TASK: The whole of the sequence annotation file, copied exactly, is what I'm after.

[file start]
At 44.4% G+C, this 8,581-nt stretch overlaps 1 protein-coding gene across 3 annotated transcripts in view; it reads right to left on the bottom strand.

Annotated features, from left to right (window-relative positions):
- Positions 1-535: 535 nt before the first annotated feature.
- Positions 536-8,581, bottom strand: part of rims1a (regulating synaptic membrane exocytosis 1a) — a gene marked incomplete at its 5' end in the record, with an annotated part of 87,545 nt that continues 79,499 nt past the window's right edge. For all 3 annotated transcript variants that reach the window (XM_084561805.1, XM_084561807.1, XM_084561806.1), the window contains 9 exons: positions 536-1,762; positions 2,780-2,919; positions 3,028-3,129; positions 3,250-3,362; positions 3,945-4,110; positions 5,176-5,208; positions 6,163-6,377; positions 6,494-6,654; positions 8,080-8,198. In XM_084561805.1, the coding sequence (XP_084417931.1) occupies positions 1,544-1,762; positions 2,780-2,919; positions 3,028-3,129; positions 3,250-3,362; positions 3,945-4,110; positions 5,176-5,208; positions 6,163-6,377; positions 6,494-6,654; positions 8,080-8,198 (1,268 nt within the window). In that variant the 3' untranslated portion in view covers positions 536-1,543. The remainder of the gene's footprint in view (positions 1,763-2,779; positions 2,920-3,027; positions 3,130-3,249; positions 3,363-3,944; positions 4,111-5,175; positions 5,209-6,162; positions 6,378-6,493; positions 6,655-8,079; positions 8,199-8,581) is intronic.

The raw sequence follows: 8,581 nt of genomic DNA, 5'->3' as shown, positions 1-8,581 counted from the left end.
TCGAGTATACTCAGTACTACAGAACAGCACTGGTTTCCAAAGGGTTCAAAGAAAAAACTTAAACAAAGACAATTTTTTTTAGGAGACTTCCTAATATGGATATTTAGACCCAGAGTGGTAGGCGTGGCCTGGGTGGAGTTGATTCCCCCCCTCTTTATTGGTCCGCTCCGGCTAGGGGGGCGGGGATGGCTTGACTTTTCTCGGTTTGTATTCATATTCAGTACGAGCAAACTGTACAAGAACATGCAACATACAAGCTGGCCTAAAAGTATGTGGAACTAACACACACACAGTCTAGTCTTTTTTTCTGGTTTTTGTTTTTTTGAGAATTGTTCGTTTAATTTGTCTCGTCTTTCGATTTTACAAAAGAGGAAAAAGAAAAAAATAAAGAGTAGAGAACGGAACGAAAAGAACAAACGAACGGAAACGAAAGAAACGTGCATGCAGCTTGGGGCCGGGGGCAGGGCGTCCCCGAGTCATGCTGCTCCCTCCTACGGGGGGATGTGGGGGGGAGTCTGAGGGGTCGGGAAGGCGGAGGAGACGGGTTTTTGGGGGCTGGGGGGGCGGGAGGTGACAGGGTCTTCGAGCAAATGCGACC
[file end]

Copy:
At 44.4% G+C, this 8,581-nt stretch overlaps 1 protein-coding gene across 3 annotated transcripts in view; it reads right to left on the bottom strand.

Annotated features, from left to right (window-relative positions):
- Positions 1-535: 535 nt before the first annotated feature.
- Positions 536-8,581, bottom strand: part of rims1a (regulating synaptic membrane exocytosis 1a) — a gene marked incomplete at its 5' end in the record, with an annotated part of 87,545 nt that continues 79,499 nt past the window's right edge. For all 3 annotated transcript variants that reach the window (XM_084561805.1, XM_084561807.1, XM_084561806.1), the window contains 9 exons: positions 536-1,762; positions 2,780-2,919; positions 3,028-3,129; positions 3,250-3,362; positions 3,945-4,110; positions 5,176-5,208; positions 6,163-6,377; positions 6,494-6,654; positions 8,080-8,198. In XM_084561805.1, the coding sequence (XP_084417931.1) occupies positions 1,544-1,762; positions 2,780-2,919; positions 3,028-3,129; positions 3,250-3,362; positions 3,945-4,110; positions 5,176-5,208; positions 6,163-6,377; positions 6,494-6,654; positions 8,080-8,198 (1,268 nt within the window). In that variant the 3' untranslated portion in view covers positions 536-1,543. The remainder of the gene's footprint in view (positions 1,763-2,779; positions 2,920-3,027; positions 3,130-3,249; positions 3,363-3,944; positions 4,111-5,175; positions 5,209-6,162; positions 6,378-6,493; positions 6,655-8,079; positions 8,199-8,581) is intronic.

The raw sequence follows: 8,581 nt of genomic DNA, 5'->3' as shown, positions 1-8,581 counted from the left end.
TCGAGTATACTCAGTACTACAGAACAGCACTGGTTTCCAAAGGGTTCAAAGAAAAAACTTAAACAAAGACAATTTTTTTTAGGAGACTTCCTAATATGGATATTTAGACCCAGAGTGGTAGGCGTGGCCTGGGTGGAGTTGATTCCCCCCCTCTTTATTGGTCCGCTCCGGCTAGGGGGGCGGGGATGGCTTGACTTTTCTCGGTTTGTATTCATATTCAGTACGAGCAAACTGTACAAGAACATGCAACATACAAGCTGGCCTAAAAGTATGTGGAACTAACACACACACAGTCTAGTCTTTTTTTCTGGTTTTTGTTTTTTTGAGAATTGTTCGTTTAATTTGTCTCGTCTTTCGATTTTACAAAAGAGGAAAAAGAAAAAAATAAAGAGTAGAGAACGGAACGAAAAGAACAAACGAACGGAAACGAAAGAAACGTGCATGCAGCTTGGGGCCGGGGGCAGGGCGTCCCCGAGTCATGCTGCTCCCTCCTACGGGGGGATGTGGGGGGGAGTCTGAGGGGTCGGGAAGGCGGAGGAGACGGGTTTTTGGGGGCTGGGGGGGCGGGAGGTGACAGGGTCTTCGAGCAAATGCGACC